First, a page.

It ain't over but -- no, World Series hopes already over for Yankees
"It ain't over 'til it's over" is the ultimate baseball truism, but regardless of its veracity or its origination (it was coined by Hall of Fame Yankee catcher Yogi Berra), it no longer applies to the 2012 New York Yankees. Whatever slim, practically imperceptible hope the slumping Yankees might have had of coming back from a 3-games-to-0 deficit in the American League Championship Series was washed away on Wednesday night when a controversial rain-out pushed CC Sabathia's Game 4 start to Thursday and eliminated the possibility of him coming back to pitch a potential Game 7 on Sunday.
Yankees general manager Brian Cashman confirmed after the postponement became official that the team would not ask Sabathia to start a potential Game 7 on just two days' rest. Given that, the Yankees only options to start that game would be Phil Hughes, David Phelps, Derek Lowe or an injury replacement (either Ivan Nova or Freddy Garcia) for Hughes, who left his Game 3 start in the fourth inning due to back pain.
There are pros and cons for each of those options.
Hughes has pitched well this postseason and said his back felt better on Wednesday, but the injury, which stems back to a herniated disc suffered in 2004 and flared up again last September as well, is a huge red flag on a pitcher who was fourth on the Yankees' depth chart to begin with.
Phelps was New York's fifth starter in late September, but is also a rookie who has allowed four runs (three earned) in three relief appearances this postseason and has just 11 major league starts under his belt. Lowe is a veteran who actually started and won Game 7 of the 2004 ALCS for the Red Sox, the only time in major league history that a team overcame a 0-3 deficit in a best-of-seven series. Still, the 39-year-old hasn't started a game since July, after which the Indians released him for going 8-10 with a 5.52 ERA as a starter during the first four months of the season.
Taking Hughes off the roster would render him ineligible for the World Series (ha!) for the privilege of having Nova, who went 2-4 with a 7.87 ERA in his final eight regular-season starts, or Garcia (0-1 with a 7.15 ERA in his last seven appearances, four of them starts) start Game 7.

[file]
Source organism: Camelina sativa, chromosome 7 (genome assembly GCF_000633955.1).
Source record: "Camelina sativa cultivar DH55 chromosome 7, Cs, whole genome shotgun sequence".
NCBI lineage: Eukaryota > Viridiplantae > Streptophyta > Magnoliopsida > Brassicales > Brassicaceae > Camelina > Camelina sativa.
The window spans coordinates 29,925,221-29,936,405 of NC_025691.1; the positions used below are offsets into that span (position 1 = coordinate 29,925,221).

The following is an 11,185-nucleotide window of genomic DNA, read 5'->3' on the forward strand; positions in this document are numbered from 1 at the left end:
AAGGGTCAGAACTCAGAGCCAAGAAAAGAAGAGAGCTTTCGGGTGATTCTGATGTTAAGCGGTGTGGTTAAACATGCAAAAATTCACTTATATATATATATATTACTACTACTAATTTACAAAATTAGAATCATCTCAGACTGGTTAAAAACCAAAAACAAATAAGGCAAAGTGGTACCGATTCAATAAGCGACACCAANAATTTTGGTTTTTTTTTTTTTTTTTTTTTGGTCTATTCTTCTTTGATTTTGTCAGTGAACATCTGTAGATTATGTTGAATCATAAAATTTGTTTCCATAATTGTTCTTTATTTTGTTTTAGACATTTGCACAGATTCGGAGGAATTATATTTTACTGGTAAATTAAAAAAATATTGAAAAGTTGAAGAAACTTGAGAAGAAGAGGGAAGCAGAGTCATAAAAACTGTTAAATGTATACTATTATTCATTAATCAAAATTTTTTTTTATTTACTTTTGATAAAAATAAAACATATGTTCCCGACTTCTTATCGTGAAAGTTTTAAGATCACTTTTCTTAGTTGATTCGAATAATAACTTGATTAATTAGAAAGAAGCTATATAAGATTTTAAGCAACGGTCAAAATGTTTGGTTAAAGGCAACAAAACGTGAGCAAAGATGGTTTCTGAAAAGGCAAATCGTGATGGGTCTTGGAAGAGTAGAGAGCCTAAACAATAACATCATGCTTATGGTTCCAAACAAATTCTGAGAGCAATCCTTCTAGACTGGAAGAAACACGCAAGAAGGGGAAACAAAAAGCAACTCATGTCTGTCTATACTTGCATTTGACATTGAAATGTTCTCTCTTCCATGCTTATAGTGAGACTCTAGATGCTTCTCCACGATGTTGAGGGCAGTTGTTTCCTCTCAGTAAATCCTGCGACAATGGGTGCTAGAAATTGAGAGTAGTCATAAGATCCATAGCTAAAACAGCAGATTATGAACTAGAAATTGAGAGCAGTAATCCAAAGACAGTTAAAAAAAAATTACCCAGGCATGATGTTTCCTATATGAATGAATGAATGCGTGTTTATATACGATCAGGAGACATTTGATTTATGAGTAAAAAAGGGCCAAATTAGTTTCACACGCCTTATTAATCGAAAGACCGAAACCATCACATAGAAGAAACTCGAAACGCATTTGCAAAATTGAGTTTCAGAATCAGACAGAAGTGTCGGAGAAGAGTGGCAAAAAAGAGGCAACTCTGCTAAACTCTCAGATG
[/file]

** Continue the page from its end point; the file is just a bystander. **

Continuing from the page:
None of that is encouraging for New York, but the kicker is that whichever of those options the Yankees choose, they'll have to put it up against a fully-rested Justin Verlander in a double-elimination Game 7. Just as a reminder, Verlander has not only been the best pitcher in baseball over the last two years, but is pitching some of the best baseball of his life lately. He has allowed just two runs, both on solo home runs, in 24 1/3 innings across three starts this postseason (0.74 ERA), one run in his last 23 1/3 innings (23 of which were scoreless, the one run came in the one-third) and has posted a 0.69 ERA over his last seven starts. That is what awaits the Yankees
Speaking of the Yankee lineup, given that performance, it's hard to blame manager Joe Girardi for what might otherwise have been some questionable decisions over the last two days. Sabermetricians were outraged when Girardi let lefty Raul Ibañez hit against Detroit lefty Phil Coke in the ninth inning of Game 3, citing Ibañez's miserable platoon splits against same-handed pitching. Girardi's primary alternatives, though, were Alex Rodriguez and Nick Swisher, who have struggled so mightily this postseason (Swisher is 4-for-26, .154, with eight strikeouts; Rodriguez, who would have wound up facing righthander Joaquin Benoit, who was ready in the bullpen, is 3-for-23 with 12 strikeouts and all three hits having come against left-handed pitching) as to render their larger track records momentarily irrelevant.
Giving Brett Gardner his first start since April 17 in place of Swisher in Game 3, and then putting him in centerfield in place of Curtis Granderson in the Game 4 lineup despite his going 0-for-4 in Game 3 might seem crazy on paper, but Swisher and Granderson (3-for-29, .103, with 15 strikeouts) have reached the point at which any alternative, particularly one as capable in the field and on the bases as Gardner is a welcome one. Girardi is making desperate moves because the Yankees are desperate. Is that any worse than calmly doing down with the ship?
The Tigers were a popular pick to win this series before Derek Jeter's season-ending broken ankle in Game 1, before Hughes' back injury in Game 3, before those hitting slumps deepened and Girardi started benching his starters out of a completely valid sense of desperation, before the Yankees fell behind 0-3, and before the rain eliminated Sabathia's ability to make a second start in this series, resulting in the above list of options for Game 7. In the wake of all of that, even Yogi Berra would have a hard time convincing people that this series isn't over.